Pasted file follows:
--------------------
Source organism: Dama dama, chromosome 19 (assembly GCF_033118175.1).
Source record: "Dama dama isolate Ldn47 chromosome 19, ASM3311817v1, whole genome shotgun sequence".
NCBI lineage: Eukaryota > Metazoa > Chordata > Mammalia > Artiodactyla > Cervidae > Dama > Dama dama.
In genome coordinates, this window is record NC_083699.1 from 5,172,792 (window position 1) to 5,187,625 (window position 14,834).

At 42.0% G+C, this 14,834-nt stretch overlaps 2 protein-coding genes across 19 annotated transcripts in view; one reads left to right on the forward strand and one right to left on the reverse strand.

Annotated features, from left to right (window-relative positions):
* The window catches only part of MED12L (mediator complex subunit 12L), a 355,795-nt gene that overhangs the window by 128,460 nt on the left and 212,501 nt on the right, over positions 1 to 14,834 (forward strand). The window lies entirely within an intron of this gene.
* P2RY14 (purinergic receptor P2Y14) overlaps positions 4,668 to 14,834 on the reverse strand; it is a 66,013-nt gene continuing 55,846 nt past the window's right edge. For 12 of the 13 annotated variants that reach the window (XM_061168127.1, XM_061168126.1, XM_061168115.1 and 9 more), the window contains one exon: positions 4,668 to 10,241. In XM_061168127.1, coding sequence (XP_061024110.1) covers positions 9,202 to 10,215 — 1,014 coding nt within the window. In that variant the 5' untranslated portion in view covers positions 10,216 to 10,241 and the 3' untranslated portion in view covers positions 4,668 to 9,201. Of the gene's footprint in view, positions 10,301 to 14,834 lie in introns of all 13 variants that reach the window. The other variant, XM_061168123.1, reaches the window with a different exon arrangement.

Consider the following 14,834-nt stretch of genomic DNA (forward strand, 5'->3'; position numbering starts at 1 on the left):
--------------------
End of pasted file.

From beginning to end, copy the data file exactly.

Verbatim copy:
Source organism: Dama dama, chromosome 19 (assembly GCF_033118175.1).
Source record: "Dama dama isolate Ldn47 chromosome 19, ASM3311817v1, whole genome shotgun sequence".
NCBI lineage: Eukaryota > Metazoa > Chordata > Mammalia > Artiodactyla > Cervidae > Dama > Dama dama.
In genome coordinates, this window is record NC_083699.1 from 5,172,792 (window position 1) to 5,187,625 (window position 14,834).

At 42.0% G+C, this 14,834-nt stretch overlaps 2 protein-coding genes across 19 annotated transcripts in view; one reads left to right on the forward strand and one right to left on the reverse strand.

Annotated features, from left to right (window-relative positions):
* The window catches only part of MED12L (mediator complex subunit 12L), a 355,795-nt gene that overhangs the window by 128,460 nt on the left and 212,501 nt on the right, over positions 1 to 14,834 (forward strand). The window lies entirely within an intron of this gene.
* P2RY14 (purinergic receptor P2Y14) overlaps positions 4,668 to 14,834 on the reverse strand; it is a 66,013-nt gene continuing 55,846 nt past the window's right edge. For 12 of the 13 annotated variants that reach the window (XM_061168127.1, XM_061168126.1, XM_061168115.1 and 9 more), the window contains one exon: positions 4,668 to 10,241. In XM_061168127.1, coding sequence (XP_061024110.1) covers positions 9,202 to 10,215 — 1,014 coding nt within the window. In that variant the 5' untranslated portion in view covers positions 10,216 to 10,241 and the 3' untranslated portion in view covers positions 4,668 to 9,201. Of the gene's footprint in view, positions 10,301 to 14,834 lie in introns of all 13 variants that reach the window. The other variant, XM_061168123.1, reaches the window with a different exon arrangement.

Consider the following 14,834-nt stretch of genomic DNA (forward strand, 5'->3'; position numbering starts at 1 on the left):